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Plymouth Public Health Dept.: Guard yourself from the flu
Plymouth Guide - 12/12/2017
PLYMOUTH – Don't translate the news that this year's flu vaccine is only minimally effective into an excuse not to the get the shot or take pro-active measures to guard yourself, your family and your community from this annual assault.
That's the message from Nate Horwitz-Willis, Plymouth's director of Public Health.
Horwitz-Willis says that nationally the flu is arriving a little earlier and staying a little longer every year, possibly due to climate change. But that doesn't mean there aren't actions you can take that can dramatically reduce the likelihood that you, and those you come in contact with, will contract influenza.
The most important measures, besides getting the shot, are literally "hands-on."
"One clearly effective thing you can do is to take every opportunity to wash your hands and when you do so to wash them for at least 20 to 30 seconds," Horwitz-Willis said.
Feel a sneeze coming on? "Don't sneeze into your hand," Horwitz-Willis said. "Sneeze into your forearm or the inside of your elbow."
That way if you have a virus you won't transfer into your hand, then distribute it to every door handle, elevator button and counter you come across.
And if you come across fewer door handles, elevator buttons or counters you'd be less likely to spread or pickup any viruses. The best way to do that is stay home when you have a fever, cough and/or sore throat.
That's the insidious nature of the flu; it makes us sick enough to feel miserable, but not miserable enough to stay home.
If someone is worried he has the flu and doesn't want to spread it, or afraid he might contract it, is it over the top to do what so many people in Asian countries do, wear a surgical mask?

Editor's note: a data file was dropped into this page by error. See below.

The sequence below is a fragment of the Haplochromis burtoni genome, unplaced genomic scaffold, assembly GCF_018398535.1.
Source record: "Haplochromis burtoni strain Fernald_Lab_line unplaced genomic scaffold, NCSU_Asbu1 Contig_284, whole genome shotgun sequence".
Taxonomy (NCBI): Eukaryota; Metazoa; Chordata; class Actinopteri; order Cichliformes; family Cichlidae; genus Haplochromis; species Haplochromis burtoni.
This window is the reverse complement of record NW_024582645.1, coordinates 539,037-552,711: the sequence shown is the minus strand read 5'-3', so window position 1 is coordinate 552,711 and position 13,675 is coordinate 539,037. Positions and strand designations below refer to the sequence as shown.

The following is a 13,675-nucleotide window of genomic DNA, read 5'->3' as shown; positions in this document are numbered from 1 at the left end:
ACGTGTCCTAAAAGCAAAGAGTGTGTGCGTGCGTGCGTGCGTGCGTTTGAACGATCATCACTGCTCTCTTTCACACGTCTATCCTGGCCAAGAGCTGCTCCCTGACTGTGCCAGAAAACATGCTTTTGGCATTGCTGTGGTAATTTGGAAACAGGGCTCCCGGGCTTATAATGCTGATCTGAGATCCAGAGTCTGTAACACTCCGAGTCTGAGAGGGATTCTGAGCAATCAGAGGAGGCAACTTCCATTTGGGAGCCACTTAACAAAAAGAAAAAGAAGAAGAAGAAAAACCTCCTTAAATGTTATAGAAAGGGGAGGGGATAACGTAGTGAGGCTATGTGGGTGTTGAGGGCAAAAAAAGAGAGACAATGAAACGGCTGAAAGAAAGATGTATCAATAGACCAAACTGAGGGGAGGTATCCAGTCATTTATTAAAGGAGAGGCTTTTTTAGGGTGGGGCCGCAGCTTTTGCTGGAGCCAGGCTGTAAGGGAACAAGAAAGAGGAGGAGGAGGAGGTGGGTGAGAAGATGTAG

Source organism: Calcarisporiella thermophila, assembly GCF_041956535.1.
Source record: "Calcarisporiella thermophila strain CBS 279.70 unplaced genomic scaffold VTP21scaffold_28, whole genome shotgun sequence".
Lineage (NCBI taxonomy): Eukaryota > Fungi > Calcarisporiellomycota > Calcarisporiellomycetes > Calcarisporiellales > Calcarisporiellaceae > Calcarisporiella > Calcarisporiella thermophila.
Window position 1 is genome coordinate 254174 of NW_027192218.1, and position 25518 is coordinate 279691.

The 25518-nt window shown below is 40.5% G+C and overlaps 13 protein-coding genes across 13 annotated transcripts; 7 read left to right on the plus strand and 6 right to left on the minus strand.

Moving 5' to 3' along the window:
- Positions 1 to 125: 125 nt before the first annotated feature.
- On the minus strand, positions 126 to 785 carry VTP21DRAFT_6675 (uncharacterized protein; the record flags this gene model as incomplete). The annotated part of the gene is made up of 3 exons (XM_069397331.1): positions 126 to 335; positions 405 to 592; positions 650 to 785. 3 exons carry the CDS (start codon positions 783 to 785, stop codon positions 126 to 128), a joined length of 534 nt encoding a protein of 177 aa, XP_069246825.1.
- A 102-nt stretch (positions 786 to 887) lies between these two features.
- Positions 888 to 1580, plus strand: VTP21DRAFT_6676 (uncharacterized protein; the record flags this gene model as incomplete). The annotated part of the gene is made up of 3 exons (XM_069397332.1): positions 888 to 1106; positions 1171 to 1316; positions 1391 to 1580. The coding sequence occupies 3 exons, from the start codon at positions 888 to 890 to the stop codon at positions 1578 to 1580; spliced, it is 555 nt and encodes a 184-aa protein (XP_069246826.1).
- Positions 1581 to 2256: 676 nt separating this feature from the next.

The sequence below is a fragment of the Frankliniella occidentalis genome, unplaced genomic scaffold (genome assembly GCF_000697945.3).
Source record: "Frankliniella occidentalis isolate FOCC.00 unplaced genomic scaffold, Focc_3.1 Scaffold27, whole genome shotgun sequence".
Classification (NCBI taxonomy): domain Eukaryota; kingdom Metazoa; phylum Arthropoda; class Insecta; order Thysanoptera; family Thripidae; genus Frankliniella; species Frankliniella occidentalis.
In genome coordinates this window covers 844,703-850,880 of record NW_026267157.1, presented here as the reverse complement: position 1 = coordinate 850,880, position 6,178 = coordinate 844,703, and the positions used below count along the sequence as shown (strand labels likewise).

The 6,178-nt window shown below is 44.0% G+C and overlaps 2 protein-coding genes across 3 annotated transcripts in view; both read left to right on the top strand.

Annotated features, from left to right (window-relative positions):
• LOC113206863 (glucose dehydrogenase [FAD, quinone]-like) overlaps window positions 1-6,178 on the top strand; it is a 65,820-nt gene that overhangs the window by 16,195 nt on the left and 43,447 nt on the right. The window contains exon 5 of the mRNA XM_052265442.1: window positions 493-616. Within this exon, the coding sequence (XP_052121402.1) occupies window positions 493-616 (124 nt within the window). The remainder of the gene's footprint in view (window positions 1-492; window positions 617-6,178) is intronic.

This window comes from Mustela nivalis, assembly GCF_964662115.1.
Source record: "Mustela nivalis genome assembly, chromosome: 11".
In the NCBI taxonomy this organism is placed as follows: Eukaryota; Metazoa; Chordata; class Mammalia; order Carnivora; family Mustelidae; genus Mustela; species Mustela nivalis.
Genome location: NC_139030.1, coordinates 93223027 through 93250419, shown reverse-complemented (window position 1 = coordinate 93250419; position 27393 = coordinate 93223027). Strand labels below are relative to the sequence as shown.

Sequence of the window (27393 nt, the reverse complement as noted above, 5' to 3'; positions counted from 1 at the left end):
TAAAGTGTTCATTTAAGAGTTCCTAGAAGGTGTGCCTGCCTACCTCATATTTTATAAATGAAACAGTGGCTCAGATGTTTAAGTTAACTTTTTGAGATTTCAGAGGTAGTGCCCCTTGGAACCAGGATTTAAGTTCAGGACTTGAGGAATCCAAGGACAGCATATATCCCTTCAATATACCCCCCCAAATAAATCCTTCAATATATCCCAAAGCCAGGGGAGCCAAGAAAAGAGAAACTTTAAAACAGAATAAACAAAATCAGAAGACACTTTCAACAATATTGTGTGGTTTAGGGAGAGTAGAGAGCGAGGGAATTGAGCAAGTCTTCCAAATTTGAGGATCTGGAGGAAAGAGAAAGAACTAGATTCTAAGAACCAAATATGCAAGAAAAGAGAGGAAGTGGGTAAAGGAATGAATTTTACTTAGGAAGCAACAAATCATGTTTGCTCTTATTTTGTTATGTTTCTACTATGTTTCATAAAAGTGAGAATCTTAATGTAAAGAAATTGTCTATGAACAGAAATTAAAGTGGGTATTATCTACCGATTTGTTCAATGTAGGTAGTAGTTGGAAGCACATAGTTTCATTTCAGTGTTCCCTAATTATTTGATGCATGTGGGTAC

The director says that the evidence of the effectiveness of masks is not there yet, but that he is in favor of any and every method for reducing the spread of the virus, including getting the shot this year despite indications that it is said to be only 10 percent effective.
"It is important to consider the effect that these measures can have on others, not just yourself." Horwitz-Willis said. "Think of the protection it affords your children, older people, individuals with compromised immune systems."
Another important action you might consider, Horwitz-Willis says, is reporting any respiratory illness or flu-like ailment to your physician.
Oftentimes, whether we have the shot or not, when we become ill at this time of year we simply ride it out, don't go to the doctor. Consequently the scope of an outbreak is more difficult to determine.
As of this past Thursday Horwitz-Willis had not seen any reports of Plymouth residents having contracted the flu.
"One of the important roles of a public health department is communicating. In this case communicating with residents about what the best preventative measures are and how to apply them, and communicating to town leadership how the community is doing," Horwitz-Willis said.
For more information, contact the Plymouth Public Health Department at 508-747-1620, ext. 10118, your healthcare provider or the Massachusetts Department of Public Health at 617-983-6800.
For more information about influenza visit www.mass.gov/flu.
Follow Frank Mand on Twitter @frankmandOCM.